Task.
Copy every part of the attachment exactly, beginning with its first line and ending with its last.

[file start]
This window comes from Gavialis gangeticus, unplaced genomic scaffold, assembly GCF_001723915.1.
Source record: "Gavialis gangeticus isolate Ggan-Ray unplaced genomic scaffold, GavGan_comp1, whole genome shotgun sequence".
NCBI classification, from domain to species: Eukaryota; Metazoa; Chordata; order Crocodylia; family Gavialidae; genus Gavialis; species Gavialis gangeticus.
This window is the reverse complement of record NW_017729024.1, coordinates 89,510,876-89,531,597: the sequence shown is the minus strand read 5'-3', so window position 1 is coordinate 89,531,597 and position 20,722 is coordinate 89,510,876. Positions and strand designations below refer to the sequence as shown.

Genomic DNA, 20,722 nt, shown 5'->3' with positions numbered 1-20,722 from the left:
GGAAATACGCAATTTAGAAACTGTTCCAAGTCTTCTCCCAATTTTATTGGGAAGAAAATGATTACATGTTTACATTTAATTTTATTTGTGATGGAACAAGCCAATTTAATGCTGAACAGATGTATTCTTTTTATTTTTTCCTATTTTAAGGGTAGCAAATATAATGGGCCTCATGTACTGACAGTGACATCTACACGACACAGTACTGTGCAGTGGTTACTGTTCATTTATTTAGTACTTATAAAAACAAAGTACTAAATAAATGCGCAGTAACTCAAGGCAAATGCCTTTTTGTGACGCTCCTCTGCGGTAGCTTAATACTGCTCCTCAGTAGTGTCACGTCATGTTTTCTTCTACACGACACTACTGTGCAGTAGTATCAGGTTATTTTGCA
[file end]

This window comes from Gavialis gangeticus, unplaced genomic scaffold, assembly GCF_001723915.1.
Source record: "Gavialis gangeticus isolate Ggan-Ray unplaced genomic scaffold, GavGan_comp1, whole genome shotgun sequence".
NCBI classification, from domain to species: Eukaryota; Metazoa; Chordata; order Crocodylia; family Gavialidae; genus Gavialis; species Gavialis gangeticus.
This window is the reverse complement of record NW_017729024.1, coordinates 89,510,876-89,531,597: the sequence shown is the minus strand read 5'-3', so window position 1 is coordinate 89,531,597 and position 20,722 is coordinate 89,510,876. Positions and strand designations below refer to the sequence as shown.

Genomic DNA, 20,722 nt, shown 5'->3' with positions numbered 1-20,722 from the left:
GGAAATACGCAATTTAGAAACTGTTCCAAGTCTTCTCCCAATTTTATTGGGAAGAAAATGATTACATGTTTACATTTAATTTTATTTGTGATGGAACAAGCCAATTTAATGCTGAACAGATGTATTCTTTTTATTTTTTCCTATTTTAAGGGTAGCAAATATAATGGGCCTCATGTACTGACAGTGACATCTACACGACACAGTACTGTGCAGTGGTTACTGTTCATTTATTTAGTACTTATAAAAACAAAGTACTAAATAAATGCGCAGTAACTCAAGGCAAATGCCTTTTTGTGACGCTCCTCTGCGGTAGCTTAATACTGCTCCTCAGTAGTGTCACGTCATGTTTTCTTCTACACGACACTACTGTGCAGTAGTATCAGGTTATTTTGCA